That's not drought tolerant--that's normal - Saxon Holt's Summer-Dry website, and getting "occidented"
|This book changed my life!|
I'm preparing to give a talk on best books for native plant gardeners. I was thinking about books that get gardeners reoriented, or I should say occidented, turned towards the summer-dry west where we live, rather than the summer-wet east where many of us used to live, when it comes to how we garden.
It was the first chapter of Plants and Landscapes for Summer-dry Climates that did it for me.
It's a book based through and through on the idea of gardening where you are. And on good principles including use of natives and non-harm to wild areas (though it is not limited to gardening with natives by any means). Ms Town Mouse reviewed it back in 2009 here.
In fact, Gardening Where You Are is the title of the first chapter. I still have a visceral memory of its ideas filling my head and my heart though I read it ten or maybe eleven years ago. I also loved the writing itself.
|An East Bay landscape. Photo by Saxon Holt. Downloaded from summer-dry.com|
I visited the page of the East Bay Municipal Utility District (EBMUD)--the unromantically named yet inspired organization that brought this book into being--to see if the book was ever updated (it wasn't).
However, I was happy to discover there that Saxon Holt, photographer for the book, has launched a new web site called Summer-Dry, with multiply-indexed access to all the photographs in the book. The site has the tag line:
Celebrate Plants in Summer-Dry Gardens.
What a striking inversion. I have to stop apologizing for summer dry gardens! Sheesh! What was I thinking! Talk about getting reoccidented!
And the site has an interesting blog. In his post on the term drought-tolerant, Saxon Holt says:
"Summer-dry gardens are naturally dry for long periods. It’s not drought, it’s normal."
Another mind-shifting notion! I love it! You should read his whole post.
Incredibly, given my little trip down the memory lane of garden book reading, there is also a post on the web site by Nora Harlow, author of the chapter that so inspired me, about writing that chapter! Nora is Community Affairs Representative at East Bay Municipal Utility District and a landscape architect - and a wonderful writer.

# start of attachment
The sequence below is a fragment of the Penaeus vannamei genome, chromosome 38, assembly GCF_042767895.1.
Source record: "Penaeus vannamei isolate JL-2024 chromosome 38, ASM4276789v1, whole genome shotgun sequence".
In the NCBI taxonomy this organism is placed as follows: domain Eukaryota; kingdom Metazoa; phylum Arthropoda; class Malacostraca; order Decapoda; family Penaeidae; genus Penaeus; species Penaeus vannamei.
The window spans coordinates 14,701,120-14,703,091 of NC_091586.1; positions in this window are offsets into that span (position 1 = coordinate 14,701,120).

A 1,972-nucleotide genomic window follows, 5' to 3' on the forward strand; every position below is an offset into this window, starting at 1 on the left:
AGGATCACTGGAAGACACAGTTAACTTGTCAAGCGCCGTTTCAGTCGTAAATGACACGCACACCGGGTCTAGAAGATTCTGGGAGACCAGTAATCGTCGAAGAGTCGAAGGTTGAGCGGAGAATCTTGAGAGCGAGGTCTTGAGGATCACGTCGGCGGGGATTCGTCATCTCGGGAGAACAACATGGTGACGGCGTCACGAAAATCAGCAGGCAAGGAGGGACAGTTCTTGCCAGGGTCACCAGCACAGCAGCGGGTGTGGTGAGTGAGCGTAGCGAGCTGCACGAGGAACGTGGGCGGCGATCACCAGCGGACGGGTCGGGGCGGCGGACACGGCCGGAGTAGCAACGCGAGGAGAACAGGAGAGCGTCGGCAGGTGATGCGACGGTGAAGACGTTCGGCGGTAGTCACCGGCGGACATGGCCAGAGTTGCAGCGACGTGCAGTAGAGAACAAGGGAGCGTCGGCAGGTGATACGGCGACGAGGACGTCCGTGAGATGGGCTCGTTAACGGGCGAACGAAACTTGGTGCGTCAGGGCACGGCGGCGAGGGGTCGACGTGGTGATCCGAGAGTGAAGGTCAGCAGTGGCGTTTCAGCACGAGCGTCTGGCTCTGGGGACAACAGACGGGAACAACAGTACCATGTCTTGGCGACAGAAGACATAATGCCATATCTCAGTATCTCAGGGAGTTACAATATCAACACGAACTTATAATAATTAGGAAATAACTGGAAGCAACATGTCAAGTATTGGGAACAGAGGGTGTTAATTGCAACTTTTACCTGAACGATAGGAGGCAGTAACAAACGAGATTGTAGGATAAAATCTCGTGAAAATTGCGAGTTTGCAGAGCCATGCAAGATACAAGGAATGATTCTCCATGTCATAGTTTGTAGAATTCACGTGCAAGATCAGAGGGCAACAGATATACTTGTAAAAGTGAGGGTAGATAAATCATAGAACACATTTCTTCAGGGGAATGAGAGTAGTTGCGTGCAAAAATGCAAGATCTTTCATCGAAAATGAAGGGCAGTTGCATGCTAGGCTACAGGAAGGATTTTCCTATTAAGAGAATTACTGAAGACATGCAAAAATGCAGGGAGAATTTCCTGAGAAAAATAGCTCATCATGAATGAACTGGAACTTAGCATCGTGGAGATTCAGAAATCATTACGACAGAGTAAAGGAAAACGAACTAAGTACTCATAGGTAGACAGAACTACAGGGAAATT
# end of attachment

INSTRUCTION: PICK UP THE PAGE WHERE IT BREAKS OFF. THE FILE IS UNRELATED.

She says that while walking through Joshua National Park in Southern California, stuck in writer's block ...
|California Southern Desert. Photo by Saxon Holt downloaded from summer-dry.com|
... and daydreaming about reproducing that beautiful desert landscape in her Northern California home... when...
"[T]he truth suddenly came unbidden to me. If I wanted that garden I would have to pack up and move … I went straight to my computer and typed these words: Gardening Where You Are. The rest of that chapter tumbled out as if writing itself, and in a few short days it was done."
Here is the first paragraph of Nora Harlow's opening chapter to the book Plants and Landscapes for Summer-Dry Climates of the San Francisco Bay Region. The ideas are no longer revolutionary to me, and probably not to you either. Still, I hope you enjoy it half as much as I did.
Some call it natural gardening. Others describe it as sustainable, ecological, regional, or bioregional. Whatever it’s called, the approach to landscaping outlined here is attuned to local climate, microclimate, topography, and soils, and responsive to the reality of limited resources. The natural approach to landscape design and maintenance conserves water and energy, protects wildlands, limits green waste, and provides habitat for wildlife. At the same time, it requires less upkeep than traditional landscapes, and it connects the gardener—and those who live, work, or play in the garden—to the rhythms of life: the seasons, the weather, the daily miracles of the natural world.